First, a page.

‘The Foreigner: A Novel’ by Francie Lin
June 17, 2008
The fraught but inextricable bonds of family are explored in Francie Lin’s first novel, “The Foreigner,” whose title comes to take on unexpected meaning.
Emerson Chang is single, on the verge of 40, living in San Francisco with no social life to speak of and paying weekly visits to his elderly mother. He works as a financial analyst, finding ways to cut costs for mismanaged corporations. “My dreams and my reality are more or less the same,” he admits, “and I like the regularity and implied balance.” His days are unexceptional.
The only dramas in his life stem from his controlling mother -- a Taiwanese immigrant who owns a local motel. It was there that she raised Emerson and his younger brother, Peter, known as Little P, who years before moved to his mother’s ancestral land. (Their father died when they were young.) Adept at manipulation, Emerson’s mother “never cried except to extract promises or confessions; when she was truly upset, she was dry as a bone, and dangerously still.” Her sudden death from an advanced-stage cancer she had kept hidden sets Emerson on a fascinating path toward self-discovery.
Heading to Taipei to scatter her ashes, Emerson must also tend to the terms of her estate, which means a reunion with the brother he hasn’t seen for a decade. Little P, the favorite but absent son, has inherited the motel. Meanwhile, Emerson, the dutiful, responsible son, is shocked to learn that he’ll receive some stock holdings and a smaller property his mother owned in Taiwan.
“Guilt and anger suffocated each other in me; I wished her back to life again, resurrected just for a moment, so that I could accuse, deny, shout, and beg for her forgiveness and her love, one last time,” Emerson thinks to himself.
For sentimental reasons, he hopes to persuade Little P to sell him the motel, the only family home they’ve known.
In Taipei, he is greeted by a Little P who is no longer recognizable -- a “very thin, lean, wolfish” thug whose face is a “fleshy patchwork” of bruises, slashes and welts that suggest familiarity with (and perhaps fondness for) a brutal existence. All Emerson knows about his brother’s business is that he works for their uncle’s nightclub, a karaoke den. But when he meets Little P’s associates -- who happen to be their cousins, known as Poison and Big One -- it becomes apparent that they run a decidedly shady operation.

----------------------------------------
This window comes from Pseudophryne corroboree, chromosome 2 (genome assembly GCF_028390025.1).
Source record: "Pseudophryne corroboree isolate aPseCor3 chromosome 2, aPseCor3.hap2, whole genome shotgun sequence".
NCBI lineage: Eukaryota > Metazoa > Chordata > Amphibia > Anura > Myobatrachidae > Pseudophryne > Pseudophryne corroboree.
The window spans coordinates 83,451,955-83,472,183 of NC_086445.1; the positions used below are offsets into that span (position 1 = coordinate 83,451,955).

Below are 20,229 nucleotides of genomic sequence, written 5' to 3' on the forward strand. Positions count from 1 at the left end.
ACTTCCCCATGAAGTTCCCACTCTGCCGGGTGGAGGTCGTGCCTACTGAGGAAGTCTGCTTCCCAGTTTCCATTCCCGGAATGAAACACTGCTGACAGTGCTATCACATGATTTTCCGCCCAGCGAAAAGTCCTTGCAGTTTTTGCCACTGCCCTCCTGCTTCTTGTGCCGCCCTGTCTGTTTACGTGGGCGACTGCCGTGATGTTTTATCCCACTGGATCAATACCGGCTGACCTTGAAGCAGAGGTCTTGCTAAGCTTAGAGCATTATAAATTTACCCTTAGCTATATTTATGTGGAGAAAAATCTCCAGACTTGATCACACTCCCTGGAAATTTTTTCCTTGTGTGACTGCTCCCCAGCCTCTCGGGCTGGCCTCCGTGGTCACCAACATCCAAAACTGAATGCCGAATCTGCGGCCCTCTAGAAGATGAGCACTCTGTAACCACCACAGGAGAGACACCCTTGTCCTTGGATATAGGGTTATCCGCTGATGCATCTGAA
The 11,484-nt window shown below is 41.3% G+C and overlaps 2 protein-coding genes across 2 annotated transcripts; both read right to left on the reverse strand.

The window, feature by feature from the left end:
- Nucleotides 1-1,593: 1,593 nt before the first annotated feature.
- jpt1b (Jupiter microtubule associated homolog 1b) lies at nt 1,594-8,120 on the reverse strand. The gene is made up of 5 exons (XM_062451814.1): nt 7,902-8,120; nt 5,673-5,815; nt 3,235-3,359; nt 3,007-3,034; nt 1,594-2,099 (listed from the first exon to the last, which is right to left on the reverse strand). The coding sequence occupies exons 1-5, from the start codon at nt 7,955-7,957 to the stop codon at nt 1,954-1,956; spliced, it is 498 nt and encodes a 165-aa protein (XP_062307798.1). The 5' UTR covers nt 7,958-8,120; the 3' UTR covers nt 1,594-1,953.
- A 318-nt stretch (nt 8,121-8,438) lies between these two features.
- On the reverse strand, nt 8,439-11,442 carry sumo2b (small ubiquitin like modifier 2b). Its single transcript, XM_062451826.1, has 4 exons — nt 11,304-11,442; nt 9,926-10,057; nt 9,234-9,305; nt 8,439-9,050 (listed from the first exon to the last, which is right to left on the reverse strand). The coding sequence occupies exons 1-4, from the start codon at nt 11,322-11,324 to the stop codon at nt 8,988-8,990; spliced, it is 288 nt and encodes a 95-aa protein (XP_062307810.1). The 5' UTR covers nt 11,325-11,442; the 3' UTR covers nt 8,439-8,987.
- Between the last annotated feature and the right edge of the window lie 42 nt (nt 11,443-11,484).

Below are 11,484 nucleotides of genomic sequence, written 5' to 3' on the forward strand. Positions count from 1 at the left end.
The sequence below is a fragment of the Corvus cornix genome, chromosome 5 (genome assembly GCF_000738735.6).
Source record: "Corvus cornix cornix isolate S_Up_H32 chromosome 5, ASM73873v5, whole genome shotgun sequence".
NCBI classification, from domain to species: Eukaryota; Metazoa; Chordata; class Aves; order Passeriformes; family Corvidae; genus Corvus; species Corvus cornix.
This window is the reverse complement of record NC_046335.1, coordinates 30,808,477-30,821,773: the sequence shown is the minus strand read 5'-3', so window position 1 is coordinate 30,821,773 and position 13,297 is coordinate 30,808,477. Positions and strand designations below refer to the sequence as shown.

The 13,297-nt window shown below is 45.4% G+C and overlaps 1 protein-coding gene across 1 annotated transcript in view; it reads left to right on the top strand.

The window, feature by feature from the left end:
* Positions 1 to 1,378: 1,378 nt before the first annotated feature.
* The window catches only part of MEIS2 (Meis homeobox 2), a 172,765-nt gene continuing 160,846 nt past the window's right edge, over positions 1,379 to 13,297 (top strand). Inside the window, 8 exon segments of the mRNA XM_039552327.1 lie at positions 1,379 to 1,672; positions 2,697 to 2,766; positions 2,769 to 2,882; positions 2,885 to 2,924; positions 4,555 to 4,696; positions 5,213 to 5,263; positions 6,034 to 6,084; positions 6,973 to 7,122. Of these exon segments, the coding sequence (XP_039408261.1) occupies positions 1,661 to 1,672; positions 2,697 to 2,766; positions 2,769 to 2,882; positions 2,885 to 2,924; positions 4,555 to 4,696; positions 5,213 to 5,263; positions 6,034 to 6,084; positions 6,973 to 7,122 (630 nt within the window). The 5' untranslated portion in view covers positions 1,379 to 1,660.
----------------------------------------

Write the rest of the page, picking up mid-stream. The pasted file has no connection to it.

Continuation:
Luckily, Emerson finds two allies as he slips deeper into his brother’s dangerous world: Atticus, an avuncular figure who works with Little P, and Angel, a woman Emerson meets in Taipei with whom he forms an instant and intense bond.
As she spins an action-filled plot, Lin also explores the volatile dynamic between Emerson and Little P. One brother is sensitive; the other is savage. Even as Emerson learns the extent of his brother’s sinister dealings -- including prostitution smuggling -- he is unable to detach from him: “You’re all I have left,” he tells Little P, who is unmoved by Emerson’s efforts at reconciliation.
The more Emerson refuses to give up on Little P, the more self-annihilating his brother becomes. He recognizes how vicious is his rejection of Emerson, but there’s no turning back: “Exile is the punishment,” he explains. “I cut everything inside of me out. There’s nothing left in here. . . . I cut myself off from any kind of grace.”
Genre-wise, “The Foreigner” is best described as a thriller, rife with murders, drugs, secrets and betrayals. But you won’t find any of the cardboard characters, clunky writing or clichéd conventions that too often mar suspense fiction. Lin is equally attentive to description and plot. As Emerson walks down the street one day, he notes that the sky “moved above me with the threat of solemnity and grace. A bird sang two high notes in the black slate landscape.” The executor of his mother’s estate is a “tall, cadaverous man with a voice that rasped like a twig.” It’s that lovely, detailed writing that makes you care about what happens to these characters more than you might have otherwise.
“The Foreigner” is a bit unconventional in its resolution too. There’s nothing terribly shocking about the fates of these characters, yet there’s no happy ending, either. Lin provides enough ambiguity to suggest the story might continue in another novel -- a sequel that would prove most welcome.
Carmela Ciuraru is the editor of several anthologies of poetry, including “First Loves” and “Solitude.”
The Foreigner A NovelFrancie LinPicador: 310 pp., $14 paper
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